My wife, Lucia, is an oil painter, and Thomas and I met by chance through a realtor when we were both looking at buildings to develop into artists’ studio space. After we got to know each other, Thomas approached me with the idea of purchasing a building and using it to develop a unique startup community. As a serial entrepreneur, I was intrigued. Then, Thomas shocked me by suggesting that we give the space away for free. But, when he described his vision–an altruistic and self-sustaining platform to elevate innovation and entrepreneurship in Utah–I recognized the opportunity to develop a replicable model of economic development that would be based on strong alignment of public and private resources. We met Garrett after we’d purchased the building, when we were starting to [discuss] the unique concept of Church & State with the city.
Gavin: How did the initial concept for a space like this come about, and what was the process in taking action to make it work?
The name Church & State was inspired by the fact that this church was originally built in 1893 before Utah became a state, so we wanted to respect the long history here. We knew we wanted our space to be different–classic, timeless and with an Old World cigar room feel that communicated heritage and comfort. We worked with MSJA Architecture and Interior Design to bring this vision to life, using raw steel, wood and concrete and a rich color palette to create thoughtfully designed spaces that are both functional and social.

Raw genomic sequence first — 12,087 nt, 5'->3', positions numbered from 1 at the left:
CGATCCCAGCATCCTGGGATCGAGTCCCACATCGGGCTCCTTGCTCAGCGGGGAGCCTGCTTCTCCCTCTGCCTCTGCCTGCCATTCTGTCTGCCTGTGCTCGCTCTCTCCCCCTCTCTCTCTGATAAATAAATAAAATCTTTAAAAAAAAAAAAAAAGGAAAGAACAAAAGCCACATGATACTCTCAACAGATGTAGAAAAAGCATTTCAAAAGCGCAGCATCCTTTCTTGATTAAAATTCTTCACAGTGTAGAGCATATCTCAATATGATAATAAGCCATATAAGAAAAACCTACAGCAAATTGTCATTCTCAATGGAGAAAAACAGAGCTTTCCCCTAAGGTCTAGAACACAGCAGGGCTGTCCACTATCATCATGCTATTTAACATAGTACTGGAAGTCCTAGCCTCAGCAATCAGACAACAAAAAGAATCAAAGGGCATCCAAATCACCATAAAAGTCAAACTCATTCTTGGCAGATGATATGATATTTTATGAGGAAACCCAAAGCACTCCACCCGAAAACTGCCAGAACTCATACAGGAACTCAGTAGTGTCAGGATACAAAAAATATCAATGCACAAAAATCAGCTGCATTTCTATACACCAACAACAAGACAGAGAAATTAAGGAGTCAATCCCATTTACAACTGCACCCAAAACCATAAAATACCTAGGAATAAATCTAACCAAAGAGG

Gavin: How did you come across the location, and what condition was it in when you first started looking at it?
The church had already been on the market for some time before we first came across it. When we first toured the building, it was still being used for weekly services, but it had definitely been neglected for many years. With his practiced eye, Thomas saw beyond the disrepair to the strong foundation and bones of the building, and he was able to envision the space we would be able to coax out of the clutter.